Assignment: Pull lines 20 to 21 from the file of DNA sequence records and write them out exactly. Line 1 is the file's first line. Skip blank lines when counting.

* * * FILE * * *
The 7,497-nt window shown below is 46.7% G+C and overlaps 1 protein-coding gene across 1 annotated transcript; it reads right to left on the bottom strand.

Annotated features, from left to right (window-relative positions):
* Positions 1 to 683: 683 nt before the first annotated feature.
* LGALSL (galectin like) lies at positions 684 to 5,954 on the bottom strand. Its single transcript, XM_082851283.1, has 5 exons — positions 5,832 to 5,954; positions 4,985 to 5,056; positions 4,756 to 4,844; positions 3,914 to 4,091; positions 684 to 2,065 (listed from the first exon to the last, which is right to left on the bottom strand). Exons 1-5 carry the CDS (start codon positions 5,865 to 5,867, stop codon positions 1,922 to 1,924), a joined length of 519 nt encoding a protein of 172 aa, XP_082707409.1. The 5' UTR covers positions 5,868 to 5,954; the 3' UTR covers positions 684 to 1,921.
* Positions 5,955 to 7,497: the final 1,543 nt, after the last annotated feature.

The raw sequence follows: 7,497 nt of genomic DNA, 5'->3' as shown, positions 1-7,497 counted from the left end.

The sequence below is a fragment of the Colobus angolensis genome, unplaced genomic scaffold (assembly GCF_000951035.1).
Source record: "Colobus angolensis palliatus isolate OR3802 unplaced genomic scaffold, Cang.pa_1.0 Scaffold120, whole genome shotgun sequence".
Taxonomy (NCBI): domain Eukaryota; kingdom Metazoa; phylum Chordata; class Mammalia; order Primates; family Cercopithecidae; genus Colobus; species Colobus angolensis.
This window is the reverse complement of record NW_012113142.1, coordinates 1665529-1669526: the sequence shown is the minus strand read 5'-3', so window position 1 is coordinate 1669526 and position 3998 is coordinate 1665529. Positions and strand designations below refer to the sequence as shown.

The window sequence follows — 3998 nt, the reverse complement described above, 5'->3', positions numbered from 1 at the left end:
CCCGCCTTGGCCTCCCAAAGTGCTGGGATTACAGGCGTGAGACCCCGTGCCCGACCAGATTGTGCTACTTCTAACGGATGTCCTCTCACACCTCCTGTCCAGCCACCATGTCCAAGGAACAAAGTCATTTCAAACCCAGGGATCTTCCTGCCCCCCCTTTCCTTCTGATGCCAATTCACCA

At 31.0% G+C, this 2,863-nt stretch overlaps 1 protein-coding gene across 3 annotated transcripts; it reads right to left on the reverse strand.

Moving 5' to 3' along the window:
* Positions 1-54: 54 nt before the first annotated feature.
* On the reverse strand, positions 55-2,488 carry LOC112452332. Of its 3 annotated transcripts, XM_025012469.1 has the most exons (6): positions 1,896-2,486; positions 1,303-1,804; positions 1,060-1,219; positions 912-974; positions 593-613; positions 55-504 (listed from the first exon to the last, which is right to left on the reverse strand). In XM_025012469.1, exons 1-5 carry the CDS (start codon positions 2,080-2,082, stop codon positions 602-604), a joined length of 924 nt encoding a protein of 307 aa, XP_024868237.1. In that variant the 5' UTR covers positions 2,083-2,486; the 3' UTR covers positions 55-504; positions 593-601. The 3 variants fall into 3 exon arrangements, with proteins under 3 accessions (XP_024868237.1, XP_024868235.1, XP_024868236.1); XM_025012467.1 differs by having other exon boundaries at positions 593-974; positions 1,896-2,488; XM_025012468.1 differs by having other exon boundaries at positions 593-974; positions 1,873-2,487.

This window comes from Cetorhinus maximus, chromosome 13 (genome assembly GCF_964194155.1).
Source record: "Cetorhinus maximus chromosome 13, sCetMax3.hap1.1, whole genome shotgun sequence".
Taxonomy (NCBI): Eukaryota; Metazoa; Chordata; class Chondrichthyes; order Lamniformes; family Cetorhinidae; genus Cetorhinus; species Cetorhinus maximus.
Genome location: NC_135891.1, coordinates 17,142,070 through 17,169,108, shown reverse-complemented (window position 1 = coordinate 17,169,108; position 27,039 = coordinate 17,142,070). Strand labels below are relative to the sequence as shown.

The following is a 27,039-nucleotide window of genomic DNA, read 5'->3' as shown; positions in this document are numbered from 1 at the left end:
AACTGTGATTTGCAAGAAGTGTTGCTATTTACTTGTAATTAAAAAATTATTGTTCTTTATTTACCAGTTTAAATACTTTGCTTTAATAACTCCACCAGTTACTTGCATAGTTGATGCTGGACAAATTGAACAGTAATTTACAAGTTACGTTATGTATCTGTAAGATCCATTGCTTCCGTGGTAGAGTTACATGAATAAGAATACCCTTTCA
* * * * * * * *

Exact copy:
Genome location: NC_135891.1, coordinates 17,142,070 through 17,169,108, shown reverse-complemented (window position 1 = coordinate 17,169,108; position 27,039 = coordinate 17,142,070). Strand labels below are relative to the sequence as shown.

The following is a 27,039-nucleotide window of genomic DNA, read 5'->3' as shown; positions in this document are numbered from 1 at the left end: